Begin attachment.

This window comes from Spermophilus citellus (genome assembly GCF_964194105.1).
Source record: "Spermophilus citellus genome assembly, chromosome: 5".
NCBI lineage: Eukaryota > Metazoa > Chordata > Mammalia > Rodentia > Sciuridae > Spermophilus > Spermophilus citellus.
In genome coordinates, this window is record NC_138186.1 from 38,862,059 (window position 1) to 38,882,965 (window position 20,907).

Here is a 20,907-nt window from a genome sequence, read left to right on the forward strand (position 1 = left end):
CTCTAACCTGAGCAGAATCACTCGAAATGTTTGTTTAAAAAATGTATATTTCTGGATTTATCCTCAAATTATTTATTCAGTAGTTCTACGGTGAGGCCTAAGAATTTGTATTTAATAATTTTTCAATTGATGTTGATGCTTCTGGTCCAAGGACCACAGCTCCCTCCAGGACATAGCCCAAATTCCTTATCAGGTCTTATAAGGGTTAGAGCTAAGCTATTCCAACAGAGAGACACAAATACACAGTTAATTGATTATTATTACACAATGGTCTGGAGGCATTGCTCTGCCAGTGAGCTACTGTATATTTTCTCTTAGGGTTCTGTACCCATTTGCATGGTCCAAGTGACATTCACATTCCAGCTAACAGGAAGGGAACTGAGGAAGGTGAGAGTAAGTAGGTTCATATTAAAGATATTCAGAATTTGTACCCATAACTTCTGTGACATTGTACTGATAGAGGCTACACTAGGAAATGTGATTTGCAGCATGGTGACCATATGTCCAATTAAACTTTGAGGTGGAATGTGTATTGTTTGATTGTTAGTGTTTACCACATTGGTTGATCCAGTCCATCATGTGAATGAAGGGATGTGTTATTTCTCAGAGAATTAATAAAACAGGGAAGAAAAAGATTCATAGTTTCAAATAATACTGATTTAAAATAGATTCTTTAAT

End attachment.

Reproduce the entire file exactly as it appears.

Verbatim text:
This window comes from Spermophilus citellus (genome assembly GCF_964194105.1).
Source record: "Spermophilus citellus genome assembly, chromosome: 5".
NCBI lineage: Eukaryota > Metazoa > Chordata > Mammalia > Rodentia > Sciuridae > Spermophilus > Spermophilus citellus.
In genome coordinates, this window is record NC_138186.1 from 38,862,059 (window position 1) to 38,882,965 (window position 20,907).

Here is a 20,907-nt window from a genome sequence, read left to right on the forward strand (position 1 = left end):
CTCTAACCTGAGCAGAATCACTCGAAATGTTTGTTTAAAAAATGTATATTTCTGGATTTATCCTCAAATTATTTATTCAGTAGTTCTACGGTGAGGCCTAAGAATTTGTATTTAATAATTTTTCAATTGATGTTGATGCTTCTGGTCCAAGGACCACAGCTCCCTCCAGGACATAGCCCAAATTCCTTATCAGGTCTTATAAGGGTTAGAGCTAAGCTATTCCAACAGAGAGACACAAATACACAGTTAATTGATTATTATTACACAATGGTCTGGAGGCATTGCTCTGCCAGTGAGCTACTGTATATTTTCTCTTAGGGTTCTGTACCCATTTGCATGGTCCAAGTGACATTCACATTCCAGCTAACAGGAAGGGAACTGAGGAAGGTGAGAGTAAGTAGGTTCATATTAAAGATATTCAGAATTTGTACCCATAACTTCTGTGACATTGTACTGATAGAGGCTACACTAGGAAATGTGATTTGCAGCATGGTGACCATATGTCCAATTAAACTTTGAGGTGGAATGTGTATTGTTTGATTGTTAGTGTTTACCACATTGGTTGATCCAGTCCATCATGTGAATGAAGGGATGTGTTATTTCTCAGAGAATTAATAAAACAGGGAAGAAAAAGATTCATAGTTTCAAATAATACTGATTTAAAATAGATTCTTTAAT